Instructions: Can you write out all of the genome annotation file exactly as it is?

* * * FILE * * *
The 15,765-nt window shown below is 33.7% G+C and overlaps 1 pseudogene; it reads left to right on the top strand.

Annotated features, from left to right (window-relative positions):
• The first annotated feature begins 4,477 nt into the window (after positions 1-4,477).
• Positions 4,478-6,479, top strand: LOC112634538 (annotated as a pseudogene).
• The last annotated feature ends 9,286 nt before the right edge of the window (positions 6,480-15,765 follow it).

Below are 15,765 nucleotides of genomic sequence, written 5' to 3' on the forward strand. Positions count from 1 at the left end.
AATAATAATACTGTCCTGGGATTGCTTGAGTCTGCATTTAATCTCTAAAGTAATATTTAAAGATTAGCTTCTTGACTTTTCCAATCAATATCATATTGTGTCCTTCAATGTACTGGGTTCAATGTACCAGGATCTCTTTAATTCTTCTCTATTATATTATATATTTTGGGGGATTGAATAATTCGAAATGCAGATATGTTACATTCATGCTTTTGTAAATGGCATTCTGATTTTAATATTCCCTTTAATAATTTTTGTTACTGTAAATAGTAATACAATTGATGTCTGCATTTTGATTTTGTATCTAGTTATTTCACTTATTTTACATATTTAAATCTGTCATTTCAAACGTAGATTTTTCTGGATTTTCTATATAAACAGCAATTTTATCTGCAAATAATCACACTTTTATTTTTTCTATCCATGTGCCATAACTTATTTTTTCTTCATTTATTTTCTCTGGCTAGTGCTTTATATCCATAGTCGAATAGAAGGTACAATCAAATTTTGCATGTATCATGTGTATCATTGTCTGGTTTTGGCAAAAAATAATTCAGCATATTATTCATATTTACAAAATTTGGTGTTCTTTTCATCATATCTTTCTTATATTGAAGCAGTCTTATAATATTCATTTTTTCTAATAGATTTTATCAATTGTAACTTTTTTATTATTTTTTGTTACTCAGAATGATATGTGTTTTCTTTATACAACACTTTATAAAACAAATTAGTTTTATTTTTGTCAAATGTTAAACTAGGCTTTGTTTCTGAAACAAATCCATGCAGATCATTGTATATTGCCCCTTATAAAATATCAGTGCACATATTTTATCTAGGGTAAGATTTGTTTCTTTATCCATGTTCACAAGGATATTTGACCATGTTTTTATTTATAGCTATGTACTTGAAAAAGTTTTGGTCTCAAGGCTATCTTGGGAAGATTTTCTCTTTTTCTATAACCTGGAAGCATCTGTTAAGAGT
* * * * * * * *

The 15,765-nt window shown below is 33.7% G+C and overlaps 1 pseudogene; it reads left to right on the top strand.

Annotated features, from left to right (window-relative positions):
• The first annotated feature begins 4,477 nt into the window (after positions 1-4,477).
• Positions 4,478-6,479, top strand: LOC112634538 (annotated as a pseudogene).
• The last annotated feature ends 9,286 nt before the right edge of the window (positions 6,480-15,765 follow it).

Below are 15,765 nucleotides of genomic sequence, written 5' to 3' on the forward strand. Positions count from 1 at the left end.
AATAATAATACTGTCCTGGGATTGCTTGAGTCTGCATTTAATCTCTAAAGTAATATTTAAAGATTAGCTTCTTGACTTTTCCAATCAATATCATATTGTGTCCTTCAATGTACTGGGTTCAATGTACCAGGATCTCTTTAATTCTTCTCTATTATATTATATATTTTGGGGGATTGAATAATTCGAAATGCAGATATGTTACATTCATGCTTTTGTAAATGGCATTCTGATTTTAATATTCCCTTTAATAATTTTTGTTACTGTAAATAGTAATACAATTGATGTCTGCATTTTGATTTTGTATCTAGTTATTTCACTTATTTTACATATTTAAATCTGTCATTTCAAACGTAGATTTTTCTGGATTTTCTATATAAACAGCAATTTTATCTGCAAATAATCACACTTTTATTTTTTCTATCCATGTGCCATAACTTATTTTTTCTTCATTTATTTTCTCTGGCTAGTGCTTTATATCCATAGTCGAATAGAAGGTACAATCAAATTTTGCATGTATCATGTGTATCATTGTCTGGTTTTGGCAAAAAATAATTCAGCATATTATTCATATTTACAAAATTTGGTGTTCTTTTCATCATATCTTTCTTATATTGAAGCAGTCTTATAATATTCATTTTTTCTAATAGATTTTATCAATTGTAACTTTTTTATTATTTTTTGTTACTCAGAATGATATGTGTTTTCTTTATACAACACTTTATAAAACAAATTAGTTTTATTTTTGTCAAATGTTAAACTAGGCTTTGTTTCTGAAACAAATCCATGCAGATCATTGTATATTGCCCCTTATAAAATATCAGTGCACATATTTTATCTAGGGTAAGATTTGTTTCTTTATCCATGTTCACAAGGATATTTGACCATGTTTTTATTTATAGCTATGTACTTGAAAAAGTTTTGGTCTCAAGGCTATCTTGGGAAGATTTTCTCTTTTTCTATAACCTGGAAGCATCTGTTAAGAGT